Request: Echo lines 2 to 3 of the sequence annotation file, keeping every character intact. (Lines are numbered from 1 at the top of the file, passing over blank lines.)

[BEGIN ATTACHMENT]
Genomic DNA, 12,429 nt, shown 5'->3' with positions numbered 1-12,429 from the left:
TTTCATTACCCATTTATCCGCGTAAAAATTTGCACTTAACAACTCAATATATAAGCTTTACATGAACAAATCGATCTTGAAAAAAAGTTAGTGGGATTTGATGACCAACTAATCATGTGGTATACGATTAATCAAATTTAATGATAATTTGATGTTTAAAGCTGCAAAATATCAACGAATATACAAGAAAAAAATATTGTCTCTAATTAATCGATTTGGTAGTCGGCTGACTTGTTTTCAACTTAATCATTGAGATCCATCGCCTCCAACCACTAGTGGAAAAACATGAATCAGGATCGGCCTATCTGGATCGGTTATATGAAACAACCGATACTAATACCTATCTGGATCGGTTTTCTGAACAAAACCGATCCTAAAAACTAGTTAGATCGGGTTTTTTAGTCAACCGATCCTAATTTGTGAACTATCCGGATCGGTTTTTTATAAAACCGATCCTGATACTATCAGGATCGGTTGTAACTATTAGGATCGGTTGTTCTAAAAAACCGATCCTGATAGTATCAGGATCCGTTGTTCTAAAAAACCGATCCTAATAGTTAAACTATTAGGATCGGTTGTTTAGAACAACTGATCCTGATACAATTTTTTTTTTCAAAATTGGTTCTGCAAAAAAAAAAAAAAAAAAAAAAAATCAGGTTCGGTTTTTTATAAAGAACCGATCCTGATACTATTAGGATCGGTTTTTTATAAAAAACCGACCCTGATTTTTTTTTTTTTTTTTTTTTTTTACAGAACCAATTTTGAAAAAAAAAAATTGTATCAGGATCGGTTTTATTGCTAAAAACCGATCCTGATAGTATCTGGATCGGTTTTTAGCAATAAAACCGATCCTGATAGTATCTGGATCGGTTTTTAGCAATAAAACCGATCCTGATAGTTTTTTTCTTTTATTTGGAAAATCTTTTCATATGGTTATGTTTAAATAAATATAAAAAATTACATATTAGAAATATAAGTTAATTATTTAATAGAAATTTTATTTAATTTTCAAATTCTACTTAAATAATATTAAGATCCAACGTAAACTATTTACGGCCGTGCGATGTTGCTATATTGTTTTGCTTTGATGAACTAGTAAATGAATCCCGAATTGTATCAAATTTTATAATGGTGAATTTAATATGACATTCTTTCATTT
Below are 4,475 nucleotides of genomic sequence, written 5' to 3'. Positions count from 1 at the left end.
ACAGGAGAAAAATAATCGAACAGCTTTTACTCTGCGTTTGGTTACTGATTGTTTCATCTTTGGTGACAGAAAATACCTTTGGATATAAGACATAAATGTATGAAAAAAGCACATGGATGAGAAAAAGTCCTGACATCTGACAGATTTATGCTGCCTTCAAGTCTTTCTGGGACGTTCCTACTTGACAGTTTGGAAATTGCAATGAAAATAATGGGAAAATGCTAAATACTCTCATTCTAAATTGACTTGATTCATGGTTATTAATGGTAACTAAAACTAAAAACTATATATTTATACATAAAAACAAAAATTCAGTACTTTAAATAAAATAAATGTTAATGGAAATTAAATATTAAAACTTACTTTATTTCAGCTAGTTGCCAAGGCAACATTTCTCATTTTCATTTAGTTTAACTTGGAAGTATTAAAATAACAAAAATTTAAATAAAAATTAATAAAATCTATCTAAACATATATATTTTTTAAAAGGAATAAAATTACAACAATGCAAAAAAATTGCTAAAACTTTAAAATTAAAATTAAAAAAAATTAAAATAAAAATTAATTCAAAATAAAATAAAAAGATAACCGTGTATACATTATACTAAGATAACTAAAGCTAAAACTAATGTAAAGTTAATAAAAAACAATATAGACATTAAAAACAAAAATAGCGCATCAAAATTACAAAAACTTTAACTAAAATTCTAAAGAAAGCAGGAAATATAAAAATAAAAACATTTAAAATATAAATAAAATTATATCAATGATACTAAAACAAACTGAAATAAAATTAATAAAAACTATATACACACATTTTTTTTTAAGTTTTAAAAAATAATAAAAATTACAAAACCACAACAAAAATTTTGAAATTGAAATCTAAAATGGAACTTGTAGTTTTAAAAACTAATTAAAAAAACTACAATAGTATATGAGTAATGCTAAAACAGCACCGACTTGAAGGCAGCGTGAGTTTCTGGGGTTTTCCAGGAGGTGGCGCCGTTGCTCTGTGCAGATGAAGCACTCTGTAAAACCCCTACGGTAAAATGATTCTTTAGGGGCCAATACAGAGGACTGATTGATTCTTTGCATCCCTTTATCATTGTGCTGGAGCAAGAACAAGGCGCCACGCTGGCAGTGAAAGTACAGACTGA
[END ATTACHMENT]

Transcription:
TTTCATTACCCATTTATCCGCGTAAAAATTTGCACTTAACAACTCAATATATAAGCTTTACATGAACAAATCGATCTTGAAAAAAAGTTAGTGGGATTTGATGACCAACTAATCATGTGGTATACGATTAATCAAATTTAATGATAATTTGATGTTTAAAGCTGCAAAATATCAACGAATATACAAGAAAAAAATATTGTCTCTAATTAATCGATTTGGTAGTCGGCTGACTTGTTTTCAACTTAATCATTGAGATCCATCGCCTCCAACCACTAGTGGAAAAACATGAATCAGGATCGGCCTATCTGGATCGGTTATATGAAACAACCGATACTAATACCTATCTGGATCGGTTTTCTGAACAAAACCGATCCTAAAAACTAGTTAGATCGGGTTTTTTAGTCAACCGATCCTAATTTGTGAACTATCCGGATCGGTTTTTTATAAAACCGATCCTGATACTATCAGGATCGGTTGTAACTATTAGGATCGGTTGTTCTAAAAAACCGATCCTGATAGTATCAGGATCCGTTGTTCTAAAAAACCGATCCTAATAGTTAAACTATTAGGATCGGTTGTTTAGAACAACTGATCCTGATACAATTTTTTTTTTCAAAATTGGTTCTGCAAAAAAAAAAAAAAAAAAAAAAAATCAGGTTCGGTTTTTTATAAAGAACCGATCCTGATACTATTAGGATCGGTTTTTTATAAAAAACCGACCCTGATTTTTTTTTTTTTTTTTTTTTTTTACAGAACCAATTTTGAAAAAAAAAAATTGTATCAGGATCGGTTTTATTGCTAAAAACCGATCCTGATAGTATCTGGATCGGTTTTTAGCAATAAAACCGATCCTGATAGTATCTGGATCGGTTTTTAGCAATAAAACCGATCCTGATAGTTTTTTTCTTTTATTTGGAAAATCTTTTCATATGGTTATGTTTAAATAAATATAAAAAATTACATATTAGAAATATAAGTTAATTATTTAATAGAAATTTTATTTAATTTTCAAATTCTACTTAAATAATATTAAGATCCAACGTAAACTATTTACGGCCGTGCGATGTTGCTATATTGTTTTGCTTTGATGAACTAGTAAATGAATCCCGAATTGTATCAAATTTTATAATGGTGAATTTAATATGACATTCTTTCATTT
Below are 4,475 nucleotides of genomic sequence, written 5' to 3'. Positions count from 1 at the left end.